The PhD voice

5 ways to keep your mental health during the PhD

Hi all! Since last week I had the Pixels Camp (which was awesome, btw, with a post coming about it next week), no post about PhD life came out. However, today, October 10th, it is World Mental Health Day, so I thought about speaking of a topic that is so hard to talk about and is a stigma, specially in the academic world that is so prone to mental illness. I thought about giving it a more positive twist to inspire you to prevent any symptoms you might have of a starting mental illness during your PhD and make it a more positive experience!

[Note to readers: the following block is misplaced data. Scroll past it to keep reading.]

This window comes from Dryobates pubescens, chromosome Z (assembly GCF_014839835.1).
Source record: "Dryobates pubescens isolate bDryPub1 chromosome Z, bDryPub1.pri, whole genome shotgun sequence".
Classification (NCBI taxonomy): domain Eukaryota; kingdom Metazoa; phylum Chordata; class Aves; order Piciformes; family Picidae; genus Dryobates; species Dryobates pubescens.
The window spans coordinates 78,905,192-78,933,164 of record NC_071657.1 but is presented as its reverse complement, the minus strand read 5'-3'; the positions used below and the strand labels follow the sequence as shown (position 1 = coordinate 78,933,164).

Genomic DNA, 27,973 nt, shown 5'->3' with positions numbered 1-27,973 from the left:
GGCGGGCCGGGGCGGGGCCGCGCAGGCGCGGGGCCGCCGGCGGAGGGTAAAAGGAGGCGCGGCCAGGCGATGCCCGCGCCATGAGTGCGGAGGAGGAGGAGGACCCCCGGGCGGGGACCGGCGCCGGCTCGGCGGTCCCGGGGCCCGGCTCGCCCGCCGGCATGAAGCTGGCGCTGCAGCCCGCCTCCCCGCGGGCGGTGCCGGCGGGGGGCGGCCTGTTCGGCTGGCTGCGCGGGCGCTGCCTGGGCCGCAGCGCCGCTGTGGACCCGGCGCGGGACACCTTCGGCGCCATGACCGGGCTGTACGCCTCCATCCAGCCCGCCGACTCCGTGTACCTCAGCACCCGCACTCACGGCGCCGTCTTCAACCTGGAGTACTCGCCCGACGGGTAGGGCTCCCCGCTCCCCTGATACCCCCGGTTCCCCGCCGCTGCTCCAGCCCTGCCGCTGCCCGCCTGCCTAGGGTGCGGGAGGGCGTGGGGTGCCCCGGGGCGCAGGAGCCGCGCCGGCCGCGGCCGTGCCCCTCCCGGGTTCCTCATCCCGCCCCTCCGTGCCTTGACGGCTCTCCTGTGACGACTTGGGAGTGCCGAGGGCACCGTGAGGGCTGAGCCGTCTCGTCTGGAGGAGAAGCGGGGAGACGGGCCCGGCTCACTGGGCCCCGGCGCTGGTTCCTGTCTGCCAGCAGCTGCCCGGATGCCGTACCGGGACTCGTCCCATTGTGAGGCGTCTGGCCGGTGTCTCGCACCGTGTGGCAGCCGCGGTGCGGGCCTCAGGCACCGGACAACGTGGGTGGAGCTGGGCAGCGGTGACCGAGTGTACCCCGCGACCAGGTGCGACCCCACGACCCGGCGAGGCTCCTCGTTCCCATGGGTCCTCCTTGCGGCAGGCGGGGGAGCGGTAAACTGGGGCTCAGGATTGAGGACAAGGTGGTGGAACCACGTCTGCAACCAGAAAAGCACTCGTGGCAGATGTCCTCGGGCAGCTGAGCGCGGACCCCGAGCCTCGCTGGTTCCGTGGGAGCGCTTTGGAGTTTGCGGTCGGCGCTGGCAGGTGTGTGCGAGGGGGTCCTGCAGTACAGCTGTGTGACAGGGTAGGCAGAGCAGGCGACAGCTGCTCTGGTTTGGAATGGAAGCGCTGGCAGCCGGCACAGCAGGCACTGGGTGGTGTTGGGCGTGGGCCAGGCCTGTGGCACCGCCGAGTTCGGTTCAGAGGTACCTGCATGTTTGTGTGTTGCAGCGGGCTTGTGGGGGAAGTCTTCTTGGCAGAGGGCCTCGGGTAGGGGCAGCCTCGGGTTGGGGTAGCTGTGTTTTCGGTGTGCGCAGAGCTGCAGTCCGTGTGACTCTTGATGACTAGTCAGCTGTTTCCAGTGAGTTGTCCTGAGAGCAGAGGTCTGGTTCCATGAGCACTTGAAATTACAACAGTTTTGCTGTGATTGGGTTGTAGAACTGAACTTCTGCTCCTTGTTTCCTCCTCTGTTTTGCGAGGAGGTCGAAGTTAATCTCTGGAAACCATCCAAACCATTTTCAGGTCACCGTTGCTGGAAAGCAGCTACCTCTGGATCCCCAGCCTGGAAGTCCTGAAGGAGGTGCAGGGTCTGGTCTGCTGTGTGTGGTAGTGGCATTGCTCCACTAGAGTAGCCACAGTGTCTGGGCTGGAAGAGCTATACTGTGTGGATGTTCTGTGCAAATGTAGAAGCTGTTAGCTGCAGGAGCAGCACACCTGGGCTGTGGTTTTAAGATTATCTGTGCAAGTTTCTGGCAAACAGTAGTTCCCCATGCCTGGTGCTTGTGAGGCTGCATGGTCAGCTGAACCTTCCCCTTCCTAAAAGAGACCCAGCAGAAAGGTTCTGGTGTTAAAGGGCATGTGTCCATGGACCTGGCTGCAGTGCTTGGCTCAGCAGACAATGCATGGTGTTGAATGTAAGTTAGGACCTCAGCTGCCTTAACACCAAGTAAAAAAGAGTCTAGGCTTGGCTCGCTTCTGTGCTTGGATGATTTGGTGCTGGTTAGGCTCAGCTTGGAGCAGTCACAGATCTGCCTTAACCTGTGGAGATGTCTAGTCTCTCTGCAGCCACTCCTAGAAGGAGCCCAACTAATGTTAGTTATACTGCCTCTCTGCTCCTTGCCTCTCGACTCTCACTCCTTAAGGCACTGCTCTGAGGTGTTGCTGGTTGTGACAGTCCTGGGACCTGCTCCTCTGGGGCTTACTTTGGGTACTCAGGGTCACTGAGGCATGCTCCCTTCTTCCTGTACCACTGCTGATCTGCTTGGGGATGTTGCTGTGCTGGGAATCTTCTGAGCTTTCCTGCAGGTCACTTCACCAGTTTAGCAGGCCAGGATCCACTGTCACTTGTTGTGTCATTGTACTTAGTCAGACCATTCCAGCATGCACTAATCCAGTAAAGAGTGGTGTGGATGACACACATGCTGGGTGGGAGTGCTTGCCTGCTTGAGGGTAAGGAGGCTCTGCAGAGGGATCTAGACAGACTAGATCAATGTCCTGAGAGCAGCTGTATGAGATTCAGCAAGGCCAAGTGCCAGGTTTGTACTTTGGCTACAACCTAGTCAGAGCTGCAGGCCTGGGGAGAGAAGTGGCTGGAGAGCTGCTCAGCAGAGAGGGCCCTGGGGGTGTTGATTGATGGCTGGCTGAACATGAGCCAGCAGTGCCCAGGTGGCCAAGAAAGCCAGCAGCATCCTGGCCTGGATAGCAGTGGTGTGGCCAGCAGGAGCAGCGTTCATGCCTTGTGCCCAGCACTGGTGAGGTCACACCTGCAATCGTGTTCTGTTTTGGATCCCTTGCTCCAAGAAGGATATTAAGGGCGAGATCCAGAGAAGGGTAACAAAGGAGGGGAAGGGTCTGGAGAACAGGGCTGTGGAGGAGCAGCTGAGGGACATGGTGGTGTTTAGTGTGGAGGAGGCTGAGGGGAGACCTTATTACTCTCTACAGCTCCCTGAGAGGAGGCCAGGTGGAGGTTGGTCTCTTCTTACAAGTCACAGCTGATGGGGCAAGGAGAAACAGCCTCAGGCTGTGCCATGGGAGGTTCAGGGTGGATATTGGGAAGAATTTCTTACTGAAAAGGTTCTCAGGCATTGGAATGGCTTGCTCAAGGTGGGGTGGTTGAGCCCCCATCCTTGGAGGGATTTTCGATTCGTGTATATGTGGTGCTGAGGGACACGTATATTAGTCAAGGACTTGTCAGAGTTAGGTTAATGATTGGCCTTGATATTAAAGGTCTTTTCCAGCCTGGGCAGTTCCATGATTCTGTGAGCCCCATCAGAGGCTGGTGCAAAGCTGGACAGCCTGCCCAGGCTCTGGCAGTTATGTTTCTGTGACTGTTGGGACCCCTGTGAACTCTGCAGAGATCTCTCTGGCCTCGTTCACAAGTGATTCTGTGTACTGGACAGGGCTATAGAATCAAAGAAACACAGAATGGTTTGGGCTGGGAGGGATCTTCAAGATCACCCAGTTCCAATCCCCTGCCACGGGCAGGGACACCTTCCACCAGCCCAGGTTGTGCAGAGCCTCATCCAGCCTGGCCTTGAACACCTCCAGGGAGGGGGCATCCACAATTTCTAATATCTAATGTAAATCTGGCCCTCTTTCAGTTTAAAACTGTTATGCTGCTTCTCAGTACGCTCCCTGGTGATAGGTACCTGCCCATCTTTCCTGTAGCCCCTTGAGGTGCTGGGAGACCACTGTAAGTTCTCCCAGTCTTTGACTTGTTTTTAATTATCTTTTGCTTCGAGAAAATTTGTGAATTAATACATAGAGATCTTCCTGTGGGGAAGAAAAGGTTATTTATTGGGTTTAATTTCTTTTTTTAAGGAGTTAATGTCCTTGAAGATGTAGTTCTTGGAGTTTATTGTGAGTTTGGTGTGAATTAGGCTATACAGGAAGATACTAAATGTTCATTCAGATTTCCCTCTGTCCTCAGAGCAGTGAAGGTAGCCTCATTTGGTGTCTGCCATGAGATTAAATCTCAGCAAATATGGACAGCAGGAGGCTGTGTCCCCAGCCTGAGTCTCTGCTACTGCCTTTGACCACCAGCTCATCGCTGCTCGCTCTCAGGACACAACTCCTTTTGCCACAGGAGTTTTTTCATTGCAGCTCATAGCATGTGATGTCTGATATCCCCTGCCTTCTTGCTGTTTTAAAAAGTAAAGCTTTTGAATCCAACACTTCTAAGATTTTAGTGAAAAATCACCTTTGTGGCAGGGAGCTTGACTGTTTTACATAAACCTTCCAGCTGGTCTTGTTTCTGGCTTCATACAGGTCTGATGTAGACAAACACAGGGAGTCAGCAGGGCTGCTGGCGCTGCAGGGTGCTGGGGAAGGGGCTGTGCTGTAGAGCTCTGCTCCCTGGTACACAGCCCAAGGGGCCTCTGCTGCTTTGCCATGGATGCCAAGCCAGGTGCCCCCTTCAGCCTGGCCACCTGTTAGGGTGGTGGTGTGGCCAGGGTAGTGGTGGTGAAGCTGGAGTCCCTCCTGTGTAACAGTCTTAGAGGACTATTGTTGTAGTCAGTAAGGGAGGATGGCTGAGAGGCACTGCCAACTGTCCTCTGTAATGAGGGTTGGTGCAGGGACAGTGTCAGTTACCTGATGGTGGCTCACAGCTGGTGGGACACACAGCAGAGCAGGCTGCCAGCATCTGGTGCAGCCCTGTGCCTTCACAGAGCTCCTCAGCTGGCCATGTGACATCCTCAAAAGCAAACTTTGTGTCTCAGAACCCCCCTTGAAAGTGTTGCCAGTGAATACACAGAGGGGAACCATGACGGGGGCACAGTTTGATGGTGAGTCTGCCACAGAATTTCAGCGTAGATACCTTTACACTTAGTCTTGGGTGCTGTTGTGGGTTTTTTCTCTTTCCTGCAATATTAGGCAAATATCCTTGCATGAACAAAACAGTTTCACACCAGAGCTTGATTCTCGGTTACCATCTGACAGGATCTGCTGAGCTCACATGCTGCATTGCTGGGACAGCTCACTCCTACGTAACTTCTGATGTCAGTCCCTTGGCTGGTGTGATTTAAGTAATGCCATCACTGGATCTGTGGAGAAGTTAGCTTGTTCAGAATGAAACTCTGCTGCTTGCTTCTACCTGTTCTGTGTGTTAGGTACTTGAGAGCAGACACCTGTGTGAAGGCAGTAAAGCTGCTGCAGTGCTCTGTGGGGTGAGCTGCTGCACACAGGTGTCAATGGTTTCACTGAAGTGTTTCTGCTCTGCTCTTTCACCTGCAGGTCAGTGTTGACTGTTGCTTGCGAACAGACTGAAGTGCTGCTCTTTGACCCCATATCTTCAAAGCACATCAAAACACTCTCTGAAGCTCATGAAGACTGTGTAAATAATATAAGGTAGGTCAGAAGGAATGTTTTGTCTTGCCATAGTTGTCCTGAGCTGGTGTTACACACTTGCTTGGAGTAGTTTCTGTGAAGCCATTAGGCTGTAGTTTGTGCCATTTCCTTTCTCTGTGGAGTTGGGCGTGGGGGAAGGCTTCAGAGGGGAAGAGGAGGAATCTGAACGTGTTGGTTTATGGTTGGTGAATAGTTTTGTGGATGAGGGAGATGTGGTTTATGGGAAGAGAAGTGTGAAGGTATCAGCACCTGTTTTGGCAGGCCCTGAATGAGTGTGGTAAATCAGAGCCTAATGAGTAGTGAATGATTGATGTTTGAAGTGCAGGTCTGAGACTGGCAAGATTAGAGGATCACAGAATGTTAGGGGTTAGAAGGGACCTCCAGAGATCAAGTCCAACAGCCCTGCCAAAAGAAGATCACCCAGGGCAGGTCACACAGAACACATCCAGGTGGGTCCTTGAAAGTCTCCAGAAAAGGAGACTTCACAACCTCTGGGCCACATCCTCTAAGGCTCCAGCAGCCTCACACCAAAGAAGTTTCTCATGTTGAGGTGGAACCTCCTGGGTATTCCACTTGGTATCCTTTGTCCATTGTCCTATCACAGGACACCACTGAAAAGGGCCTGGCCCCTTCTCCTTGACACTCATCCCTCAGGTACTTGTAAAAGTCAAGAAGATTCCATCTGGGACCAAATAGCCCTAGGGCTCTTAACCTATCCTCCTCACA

Starting about me: I don’t like talking much about my personal life here in the blog but I can say that I have never been clinically depressed in my life, despite the fact that some very close persons have and I tried my best to help them. I also know people who suffered from other forms of mental illness. Sometimes I feel anxious and doubt myself and my choices. Anyway I guess it’s pretty normal to feel like this. I feel ironically that during my PhD I am in a great place in my life now but sometimes it was not the case. For instance, during my MSc thesis work, I was on one of the most difficult times of my life and it really stretched me thin. I know some changes in my life are coming and I want to keep being in this great happy place! I want to keep using the tools I have been using. Coming to that in a bit!